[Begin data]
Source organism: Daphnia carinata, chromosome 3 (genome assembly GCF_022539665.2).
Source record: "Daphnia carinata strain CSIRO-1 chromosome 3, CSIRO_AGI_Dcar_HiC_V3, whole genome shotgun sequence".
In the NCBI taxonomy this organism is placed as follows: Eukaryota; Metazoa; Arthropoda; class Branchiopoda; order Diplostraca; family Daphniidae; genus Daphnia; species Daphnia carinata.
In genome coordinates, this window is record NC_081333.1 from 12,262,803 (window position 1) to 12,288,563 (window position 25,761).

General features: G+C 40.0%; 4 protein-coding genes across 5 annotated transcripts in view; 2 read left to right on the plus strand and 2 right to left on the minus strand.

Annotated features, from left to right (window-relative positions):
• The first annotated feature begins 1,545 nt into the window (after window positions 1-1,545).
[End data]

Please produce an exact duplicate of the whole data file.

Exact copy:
Source organism: Daphnia carinata, chromosome 3 (genome assembly GCF_022539665.2).
Source record: "Daphnia carinata strain CSIRO-1 chromosome 3, CSIRO_AGI_Dcar_HiC_V3, whole genome shotgun sequence".
In the NCBI taxonomy this organism is placed as follows: Eukaryota; Metazoa; Arthropoda; class Branchiopoda; order Diplostraca; family Daphniidae; genus Daphnia; species Daphnia carinata.
In genome coordinates, this window is record NC_081333.1 from 12,262,803 (window position 1) to 12,288,563 (window position 25,761).

General features: G+C 40.0%; 4 protein-coding genes across 5 annotated transcripts in view; 2 read left to right on the plus strand and 2 right to left on the minus strand.

Annotated features, from left to right (window-relative positions):
• The first annotated feature begins 1,545 nt into the window (after window positions 1-1,545).